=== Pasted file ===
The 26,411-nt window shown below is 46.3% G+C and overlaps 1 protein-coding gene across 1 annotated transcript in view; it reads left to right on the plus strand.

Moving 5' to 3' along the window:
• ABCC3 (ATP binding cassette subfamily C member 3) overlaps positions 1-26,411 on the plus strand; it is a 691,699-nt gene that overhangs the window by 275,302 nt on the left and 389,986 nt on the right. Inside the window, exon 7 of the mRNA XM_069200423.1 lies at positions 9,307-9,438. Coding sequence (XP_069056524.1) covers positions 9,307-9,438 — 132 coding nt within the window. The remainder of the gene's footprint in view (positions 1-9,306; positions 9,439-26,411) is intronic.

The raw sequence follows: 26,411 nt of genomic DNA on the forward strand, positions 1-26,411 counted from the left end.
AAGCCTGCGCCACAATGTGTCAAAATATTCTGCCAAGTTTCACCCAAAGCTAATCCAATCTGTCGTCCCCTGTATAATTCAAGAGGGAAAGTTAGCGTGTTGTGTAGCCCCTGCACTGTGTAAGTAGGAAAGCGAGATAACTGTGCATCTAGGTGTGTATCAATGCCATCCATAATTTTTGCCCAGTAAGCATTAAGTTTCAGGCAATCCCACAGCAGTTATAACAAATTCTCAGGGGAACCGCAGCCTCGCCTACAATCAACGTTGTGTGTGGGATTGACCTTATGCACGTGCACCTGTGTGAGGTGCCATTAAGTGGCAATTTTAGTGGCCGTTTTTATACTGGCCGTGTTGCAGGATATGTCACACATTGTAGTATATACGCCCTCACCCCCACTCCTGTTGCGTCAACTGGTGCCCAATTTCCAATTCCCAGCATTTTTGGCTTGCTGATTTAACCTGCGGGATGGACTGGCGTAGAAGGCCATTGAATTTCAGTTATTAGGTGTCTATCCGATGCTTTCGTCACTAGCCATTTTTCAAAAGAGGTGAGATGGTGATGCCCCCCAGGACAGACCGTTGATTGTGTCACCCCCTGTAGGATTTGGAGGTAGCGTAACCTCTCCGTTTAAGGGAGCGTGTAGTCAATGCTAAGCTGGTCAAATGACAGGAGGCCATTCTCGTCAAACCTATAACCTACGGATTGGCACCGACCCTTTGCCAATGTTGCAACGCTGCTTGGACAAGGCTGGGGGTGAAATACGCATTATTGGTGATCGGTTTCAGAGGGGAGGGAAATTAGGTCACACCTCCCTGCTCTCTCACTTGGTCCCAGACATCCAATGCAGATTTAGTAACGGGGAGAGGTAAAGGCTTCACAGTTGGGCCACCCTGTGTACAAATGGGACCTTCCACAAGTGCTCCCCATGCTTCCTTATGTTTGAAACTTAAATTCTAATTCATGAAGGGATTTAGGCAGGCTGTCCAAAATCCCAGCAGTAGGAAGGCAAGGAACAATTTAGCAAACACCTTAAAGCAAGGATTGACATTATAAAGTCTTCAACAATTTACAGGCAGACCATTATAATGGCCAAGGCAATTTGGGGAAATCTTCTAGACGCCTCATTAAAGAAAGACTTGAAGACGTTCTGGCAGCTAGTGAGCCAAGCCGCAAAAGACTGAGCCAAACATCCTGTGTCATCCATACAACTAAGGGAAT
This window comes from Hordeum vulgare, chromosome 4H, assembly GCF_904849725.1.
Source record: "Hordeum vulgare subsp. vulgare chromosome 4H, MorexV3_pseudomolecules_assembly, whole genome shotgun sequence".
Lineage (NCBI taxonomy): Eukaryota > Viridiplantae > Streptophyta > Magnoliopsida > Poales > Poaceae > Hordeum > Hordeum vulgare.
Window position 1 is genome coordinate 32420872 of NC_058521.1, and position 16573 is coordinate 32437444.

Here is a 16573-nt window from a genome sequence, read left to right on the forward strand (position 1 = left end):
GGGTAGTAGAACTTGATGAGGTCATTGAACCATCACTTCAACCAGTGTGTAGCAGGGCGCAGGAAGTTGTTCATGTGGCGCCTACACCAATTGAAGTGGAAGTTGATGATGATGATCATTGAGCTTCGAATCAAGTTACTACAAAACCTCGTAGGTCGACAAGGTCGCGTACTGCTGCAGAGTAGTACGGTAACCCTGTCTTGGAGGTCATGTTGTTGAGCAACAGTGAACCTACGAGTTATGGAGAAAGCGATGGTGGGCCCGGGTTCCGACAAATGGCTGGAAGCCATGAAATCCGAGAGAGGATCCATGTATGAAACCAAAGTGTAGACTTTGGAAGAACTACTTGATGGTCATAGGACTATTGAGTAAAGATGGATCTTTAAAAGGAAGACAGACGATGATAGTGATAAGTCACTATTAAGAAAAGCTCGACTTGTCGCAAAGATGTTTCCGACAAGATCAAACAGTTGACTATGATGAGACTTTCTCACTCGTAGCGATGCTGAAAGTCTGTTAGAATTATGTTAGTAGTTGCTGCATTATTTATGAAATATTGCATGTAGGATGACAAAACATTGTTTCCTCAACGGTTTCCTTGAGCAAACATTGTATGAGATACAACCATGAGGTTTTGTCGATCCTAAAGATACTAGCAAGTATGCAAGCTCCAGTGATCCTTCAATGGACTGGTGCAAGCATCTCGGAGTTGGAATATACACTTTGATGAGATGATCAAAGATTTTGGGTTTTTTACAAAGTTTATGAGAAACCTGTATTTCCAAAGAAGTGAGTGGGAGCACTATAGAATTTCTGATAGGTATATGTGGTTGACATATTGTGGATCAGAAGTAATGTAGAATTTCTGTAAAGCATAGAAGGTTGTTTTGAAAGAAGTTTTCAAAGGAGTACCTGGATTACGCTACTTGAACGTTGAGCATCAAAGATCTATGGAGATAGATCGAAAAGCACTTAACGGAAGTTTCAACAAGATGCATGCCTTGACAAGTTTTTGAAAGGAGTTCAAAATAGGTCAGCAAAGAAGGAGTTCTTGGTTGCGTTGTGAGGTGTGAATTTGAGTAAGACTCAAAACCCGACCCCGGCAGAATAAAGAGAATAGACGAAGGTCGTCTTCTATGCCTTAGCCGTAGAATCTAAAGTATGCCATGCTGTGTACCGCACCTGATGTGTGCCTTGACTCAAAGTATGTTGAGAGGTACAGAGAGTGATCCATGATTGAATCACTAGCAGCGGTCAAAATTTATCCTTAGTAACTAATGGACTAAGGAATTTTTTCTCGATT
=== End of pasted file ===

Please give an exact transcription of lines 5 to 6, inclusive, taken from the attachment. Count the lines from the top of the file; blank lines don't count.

AAGCCTGCGCCACAATGTGTCAAAATATTCTGCCAAGTTTCACCCAAAGCTAATCCAATCTGTCGTCCCCTGTATAATTCAAGAGGGAAAGTTAGCGTGTTGTGTAGCCCCTGCACTGTGTAAGTAGGAAAGCGAGATAACTGTGCATCTAGGTGTGTATCAATGCCATCCATAATTTTTGCCCAGTAAGCATTAAGTTTCAGGCAATCCCACAGCAGTTATAACAAATTCTCAGGGGAACCGCAGCCTCGCCTACAATCAACGTTGTGTGTGGGATTGACCTTATGCACGTGCACCTGTGTGAGGTGCCATTAAGTGGCAATTTTAGTGGCCGTTTTTATACTGGCCGTGTTGCAGGATATGTCACACATTGTAGTATATACGCCCTCACCCCCACTCCTGTTGCGTCAACTGGTGCCCAATTTCCAATTCCCAGCATTTTTGGCTTGCTGATTTAACCTGCGGGATGGACTGGCGTAGAAGGCCATTGAATTTCAGTTATTAGGTGTCTATCCGATGCTTTCGTCACTAGCCATTTTTCAAAAGAGGTGAGATGGTGATGCCCCCCAGGACAGACCGTTGATTGTGTCACCCCCTGTAGGATTTGGAGGTAGCGTAACCTCTCCGTTTAAGGGAGCGTGTAGTCAATGCTAAGCTGGTCAAATGACAGGAGGCCATTCTCGTCAAACCTATAACCTACGGATTGGCACCGACCCTTTGCCAATGTTGCAACGCTGCTTGGACAAGGCTGGGGGTGAAATACGCATTATTGGTGATCGGTTTCAGAGGGGAGGGAAATTAGGTCACACCTCCCTGCTCTCTCACTTGGTCCCAGACATCCAATGCAGATTTAGTAACGGGGAGAGGTAAAGGCTTCACAGTTGGGCCACCCTGTGTACAAATGGGACCTTCCACAAGTGCTCCCCATGCTTCCTTATGTTTGAAACTTAAATTCTAATTCATGAAGGGATTTAGGCAGGCTGTCCAAAATCCCAGCAGTAGGAAGGCAAGGAACAATTTAGCAAACACCTTAAAGCAAGGATTGACATTATAAAGTCTTCAACAATTTACAGGCAGACCATTATAATGGCCAAGGCAATTTGGGGAAATCTTCTAGACGCCTCATTAAAGAAAGACTTGAAGACGTTCTGGCAGCTAGTGAGCCAAGCCGCAAAAGACTGAGCCAAACATCCTGTGTCATCCATACAACTAAGGGAAT
This window comes from Hordeum vulgare, chromosome 4H, assembly GCF_904849725.1.